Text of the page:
Another week, another overwhelming batch of bundles, right? Wrong! This week proves perhaps the smallest sum of new bundles in a good long while. It's almost like the times before zillions of sites took Humble Bundle's initiative and ran with it. In any case, here's the selection of game bundles that launched this week. Bundle Stars All Stars Bundle Price: $2.99 Deponia (Steam) Magicka (Steam) Mount & Blade: With Fire and Sword (Steam) Prime World: Defenders (Steam) S.T.A.L.K.E.R.: Clear Sky (Steam) System Shock 2 (Steam) To the Moon (Steam) Tropico 4 Steam Special Edition (Steam) Groupees Be Mine 18 Price: $1 The Barbarian Fabula Mortis (Steam) Nicolas Eymerich The Inquisitor Book II: The Village Price: $4 Aaru's Awakening (Steam) The Forest of Doom (Steam) Relica Online RPG Run or Die (Steam) Groupees Who's Gaming Now?! The Drastik Measure Price: Varies A Family of Grave Diggers Call of Tomsk-7 (Desura) Chowderchu (Desura) Into the Dark: Ultimate Trash Edition (Steam) LowcoBall Soul Gambler: Dark Arts Edition (Steam) Volt (Steam) Warriors & Castles (Desura) Waste Walkers Indie Gala Every Monday Bundle 1st Anniversary Price: $2.99 Banzai Pecan: The Last Hope for the Young Century (Steam) Crimzon Clover World Ignition (Steam) Freedom Planet (Steam) Sword of Asumi (Steam) Train of Afterlife (Steam) Vanguard Princess + 2 DLC (Steam) Indie Royale The Venetian Bundle Price: $2.79 Camera Obscura (Steam, Desura) Chainsaw Warrior (Steam, Desura) Greyfox (Steam) InnerCube (Steam) Super Chain Crusher Horizon (Steam, Desura) Top Hat (Steam)
  6. Review: La-Mulana EX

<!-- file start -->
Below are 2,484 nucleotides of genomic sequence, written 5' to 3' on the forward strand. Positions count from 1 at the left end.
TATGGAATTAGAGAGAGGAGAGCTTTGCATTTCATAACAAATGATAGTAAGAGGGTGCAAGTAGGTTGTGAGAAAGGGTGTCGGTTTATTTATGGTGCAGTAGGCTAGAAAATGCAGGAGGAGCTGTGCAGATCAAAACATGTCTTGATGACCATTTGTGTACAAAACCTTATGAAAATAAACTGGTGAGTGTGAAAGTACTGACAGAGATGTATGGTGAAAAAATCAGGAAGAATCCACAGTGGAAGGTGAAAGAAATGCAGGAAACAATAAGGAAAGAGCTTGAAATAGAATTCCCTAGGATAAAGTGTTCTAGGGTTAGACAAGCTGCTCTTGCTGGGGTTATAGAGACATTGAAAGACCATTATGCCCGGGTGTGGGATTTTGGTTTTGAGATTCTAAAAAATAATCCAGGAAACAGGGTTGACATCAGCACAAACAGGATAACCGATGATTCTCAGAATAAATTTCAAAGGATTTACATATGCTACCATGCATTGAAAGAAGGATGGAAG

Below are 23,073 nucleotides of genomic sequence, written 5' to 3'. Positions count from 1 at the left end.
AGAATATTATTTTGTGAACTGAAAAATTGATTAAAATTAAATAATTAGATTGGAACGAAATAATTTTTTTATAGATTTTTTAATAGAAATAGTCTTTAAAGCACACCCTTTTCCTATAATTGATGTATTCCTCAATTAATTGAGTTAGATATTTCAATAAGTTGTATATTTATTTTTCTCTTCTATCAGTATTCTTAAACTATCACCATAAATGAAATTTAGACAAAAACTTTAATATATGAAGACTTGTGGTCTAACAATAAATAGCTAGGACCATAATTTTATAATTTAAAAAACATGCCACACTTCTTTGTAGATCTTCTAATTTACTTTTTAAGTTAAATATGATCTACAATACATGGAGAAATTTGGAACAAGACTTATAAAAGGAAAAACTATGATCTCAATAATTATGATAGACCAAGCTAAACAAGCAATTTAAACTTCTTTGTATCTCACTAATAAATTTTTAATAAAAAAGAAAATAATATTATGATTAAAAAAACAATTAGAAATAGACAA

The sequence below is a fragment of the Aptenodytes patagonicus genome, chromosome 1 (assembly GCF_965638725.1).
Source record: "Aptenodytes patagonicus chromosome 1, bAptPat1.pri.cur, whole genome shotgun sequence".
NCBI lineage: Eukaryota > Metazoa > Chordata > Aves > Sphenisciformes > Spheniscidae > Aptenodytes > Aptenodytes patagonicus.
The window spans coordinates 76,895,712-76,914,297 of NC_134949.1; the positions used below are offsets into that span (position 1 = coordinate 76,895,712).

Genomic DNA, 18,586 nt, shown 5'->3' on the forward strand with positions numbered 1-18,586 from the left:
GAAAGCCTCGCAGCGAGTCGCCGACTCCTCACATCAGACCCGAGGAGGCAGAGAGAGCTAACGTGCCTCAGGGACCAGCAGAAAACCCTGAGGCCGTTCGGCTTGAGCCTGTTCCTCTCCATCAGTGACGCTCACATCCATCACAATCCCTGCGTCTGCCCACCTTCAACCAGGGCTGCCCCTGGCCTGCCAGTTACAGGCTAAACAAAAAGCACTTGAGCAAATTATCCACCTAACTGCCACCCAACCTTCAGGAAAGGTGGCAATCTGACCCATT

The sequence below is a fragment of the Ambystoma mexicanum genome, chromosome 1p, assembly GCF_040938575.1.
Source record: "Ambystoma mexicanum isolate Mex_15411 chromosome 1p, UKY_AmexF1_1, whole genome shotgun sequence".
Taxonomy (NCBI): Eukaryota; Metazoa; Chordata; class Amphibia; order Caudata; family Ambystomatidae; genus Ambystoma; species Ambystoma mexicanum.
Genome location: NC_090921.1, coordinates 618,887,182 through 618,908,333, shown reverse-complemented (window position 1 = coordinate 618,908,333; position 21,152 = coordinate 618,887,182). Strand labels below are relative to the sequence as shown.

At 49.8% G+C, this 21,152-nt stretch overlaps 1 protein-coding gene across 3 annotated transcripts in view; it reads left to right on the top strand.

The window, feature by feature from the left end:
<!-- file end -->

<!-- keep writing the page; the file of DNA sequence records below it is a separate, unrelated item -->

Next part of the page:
Developer: Pygmy Studio Publisher: Rising Star Games Platform: PS Vita (PSN) Release Date: March 3, 2015 ESRB: T for Teen It was nearly a decade ago when La-Mulana first launched on PC. Since then, 2D pixelated titles have really come into their own. No longer simply trips down memory lane, many games feature retro aesthetics along with compelling new twists on classic gameplay—or are much harder than ever before. In the span of time since La-Mulana’s arrival and now, trends have also pushed toward roguelike action experiences ala Spelunky and Rogue Legacy. On its face, this title may seem similar to both these properties (and in particular, Spelunky with its hat-wearing, whip-equipped explorer) but don’t be fooled! La-Mulana EX thrives on difficulty in some very different ways. The story of La-Mulana is simple, but effective. You are a wily explorer by the name of Lemeza Kosugi (an Indiana Jones-like) who sets out to explore the ruins named, well, "La-Mulana." Inside the ruins are many dangerous areas, monsters, traps, and tons of puzzles and secrets. Your task is to uncover a whole host of secrets by solving ancient puzzles, but doing so is much harder than it might first appear. Unlike so many games which would offer really flimsy puzzle concepts, this one tends to require careful thought (and action). Before you can even really get started exploring you need to stock up on supplies. This is just one example of its difficulty. Sure, the digital manual provides some strong tips as to what to do first, but in-game you’re basically free to wander about. Heck, you can encounter a massive boss in the first few minutes if you are super exploration-minded, but you’ll die trying to harm it! In a similar vein, you’ll accomplish very little without first buying a few choice items from shopkeepers. These allow you to read and translate ancient text scattered about the ruins. Read everything. Practically every bit of information you’ll come across offers hints ranging from fairly obvious to super obscure. A skillful puzzle-solving mind isn’t all one requires to succeed at La-Mulana EX. Lemeza must also be gracefully guided throughout his explorations to stay alive. See something that looks a bit off? Be careful as it’s almost certainly a trap. Try and get accustomed to the feel and duration of jumps as there’s minimal air control. This often leads to overshooting a platform and falling in some place you really don’t want to be. Of course, becoming skilled at butt-kicking via weapons is another needed skill. Become a well-rounded explorer and the experience will be a tad easier, but even so there’s all those puzzles to obsess over. Seriously though, don’t ignore the possibility of checking a guide as this title isn’t holding back in the least. High difficulty in a non-platforming/action gameplay component might turn off some potential players, unfortunately. There are some exclusive new features in La-Mulana EX to presumably entice existing fans to pick up the Vita version. This includes a Monster Bestiary which updates whenever you encounter a monster for the first time. It provides monster details as well as a bit of artwork. While cute, it’s not particularly game changing. The best tweaks are in regards to making the game slightly more accommodating to new players. Some puzzles have been modified and there’s a teensy bit more handholding to get players prepped. That’s all, though, so really it still doesn’t matter much where you go to get your La-Mulana fix. La-Mulana EX is not the first time the game has landed on a console, but it is the first time Sony platform owners can get a crack at it. For whatever reason, the game is currently exclusive to Vita, with no PS4 release in the works. But hey, the game is confirmed to play via PlayStation TV! My biggest gripe with the game is its tiny screen. The Vita has a lovely little widescreen view, but this title runs in 4:3 with borders on both sides. Lemeza’s already a small dude exploring vast locations and shrinking down the screen further makes it even more of a strain for players’ eyes. As such, it’s definitely suggested to play via PS TV if you’re fortunate enough to own one. At its core, La-Mulana EX is still the same ‘ol excellent game that launched back in 2005. However, the push to a mobile platform has done more harm than good by forcing folks to play via a miniscule window. As long as you can handle that, then you’ll have some heavy exploration and puzzle solving to look forward to. And seriously, don’t be afraid to check out guides or other resources every so often as this journey is fraught with peril. Pros: + Same core La-Mulana experience that fans originally fell in love with + Tons of terrific puzzles and traps to work through + A wide set of locations within the ruins to explore Cons: - Little pixelated player and enemies have been transformed into even tinier versions - Unexpectedly challenging for players expecting a more action-oriented platformer - Minimal additions don’t really call for an “EX” label Overall Score: 7.5 (out of 10) Good It's hard to deny the appeal of La-Mulana, but EX doesn't add much for existing fans and new players might feel their eyes tire out after playing for a while. Disclosure: This game was reviewed using downloadable PS Vita code provided by the publisher